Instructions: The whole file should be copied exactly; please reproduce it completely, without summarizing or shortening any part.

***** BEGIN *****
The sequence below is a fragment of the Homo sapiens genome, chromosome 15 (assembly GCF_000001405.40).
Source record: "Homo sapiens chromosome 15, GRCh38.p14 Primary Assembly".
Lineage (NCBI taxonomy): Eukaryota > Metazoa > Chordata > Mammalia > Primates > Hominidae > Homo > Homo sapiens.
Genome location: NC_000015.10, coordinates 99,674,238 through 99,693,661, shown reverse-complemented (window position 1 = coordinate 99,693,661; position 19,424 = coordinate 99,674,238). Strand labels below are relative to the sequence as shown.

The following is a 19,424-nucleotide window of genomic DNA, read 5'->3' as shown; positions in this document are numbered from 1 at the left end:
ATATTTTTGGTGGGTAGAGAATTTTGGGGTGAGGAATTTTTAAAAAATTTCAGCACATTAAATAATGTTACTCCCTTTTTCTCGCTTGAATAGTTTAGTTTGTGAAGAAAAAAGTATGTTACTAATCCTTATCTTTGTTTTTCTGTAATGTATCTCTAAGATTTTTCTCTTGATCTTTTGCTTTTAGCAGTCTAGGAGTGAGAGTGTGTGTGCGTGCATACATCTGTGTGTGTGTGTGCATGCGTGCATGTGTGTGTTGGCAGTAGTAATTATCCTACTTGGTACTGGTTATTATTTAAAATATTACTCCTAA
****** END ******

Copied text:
The sequence below is a fragment of the Homo sapiens genome, chromosome 15 (assembly GCF_000001405.40).
Source record: "Homo sapiens chromosome 15, GRCh38.p14 Primary Assembly".
Lineage (NCBI taxonomy): Eukaryota > Metazoa > Chordata > Mammalia > Primates > Hominidae > Homo > Homo sapiens.
Genome location: NC_000015.10, coordinates 99,674,238 through 99,693,661, shown reverse-complemented (window position 1 = coordinate 99,693,661; position 19,424 = coordinate 99,674,238). Strand labels below are relative to the sequence as shown.

The following is a 19,424-nucleotide window of genomic DNA, read 5'->3' as shown; positions in this document are numbered from 1 at the left end:
ATATTTTTGGTGGGTAGAGAATTTTGGGGTGAGGAATTTTTAAAAAATTTCAGCACATTAAATAATGTTACTCCCTTTTTCTCGCTTGAATAGTTTAGTTTGTGAAGAAAAAAGTATGTTACTAATCCTTATCTTTGTTTTTCTGTAATGTATCTCTAAGATTTTTCTCTTGATCTTTTGCTTTTAGCAGTCTAGGAGTGAGAGTGTGTGTGCGTGCATACATCTGTGTGTGTGTGTGCATGCGTGCATGTGTGTGTTGGCAGTAGTAATTATCCTACTTGGTACTGGTTATTATTTAAAATATTACTCCTAA